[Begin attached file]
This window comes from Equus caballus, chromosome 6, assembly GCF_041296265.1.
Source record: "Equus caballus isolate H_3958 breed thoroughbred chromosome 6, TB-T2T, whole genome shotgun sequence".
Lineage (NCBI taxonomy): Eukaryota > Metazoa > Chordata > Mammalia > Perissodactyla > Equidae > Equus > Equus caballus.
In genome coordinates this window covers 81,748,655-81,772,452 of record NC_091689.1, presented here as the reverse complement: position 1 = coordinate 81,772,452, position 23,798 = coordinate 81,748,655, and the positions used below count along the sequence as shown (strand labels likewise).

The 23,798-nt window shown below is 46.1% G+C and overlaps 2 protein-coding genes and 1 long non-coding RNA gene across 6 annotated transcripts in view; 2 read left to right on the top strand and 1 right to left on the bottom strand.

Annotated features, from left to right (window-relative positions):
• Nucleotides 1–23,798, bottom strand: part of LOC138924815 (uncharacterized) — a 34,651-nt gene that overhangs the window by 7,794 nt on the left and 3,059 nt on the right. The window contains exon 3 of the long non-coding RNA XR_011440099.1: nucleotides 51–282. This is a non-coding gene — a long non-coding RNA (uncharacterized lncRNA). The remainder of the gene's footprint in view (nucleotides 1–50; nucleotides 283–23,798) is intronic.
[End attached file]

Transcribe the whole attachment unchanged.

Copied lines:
This window comes from Equus caballus, chromosome 6, assembly GCF_041296265.1.
Source record: "Equus caballus isolate H_3958 breed thoroughbred chromosome 6, TB-T2T, whole genome shotgun sequence".
Lineage (NCBI taxonomy): Eukaryota > Metazoa > Chordata > Mammalia > Perissodactyla > Equidae > Equus > Equus caballus.
In genome coordinates this window covers 81,748,655-81,772,452 of record NC_091689.1, presented here as the reverse complement: position 1 = coordinate 81,772,452, position 23,798 = coordinate 81,748,655, and the positions used below count along the sequence as shown (strand labels likewise).

The 23,798-nt window shown below is 46.1% G+C and overlaps 2 protein-coding genes and 1 long non-coding RNA gene across 6 annotated transcripts in view; 2 read left to right on the top strand and 1 right to left on the bottom strand.

Annotated features, from left to right (window-relative positions):
• Nucleotides 1–23,798, bottom strand: part of LOC138924815 (uncharacterized) — a 34,651-nt gene that overhangs the window by 7,794 nt on the left and 3,059 nt on the right. The window contains exon 3 of the long non-coding RNA XR_011440099.1: nucleotides 51–282. This is a non-coding gene — a long non-coding RNA (uncharacterized lncRNA). The remainder of the gene's footprint in view (nucleotides 1–50; nucleotides 283–23,798) is intronic.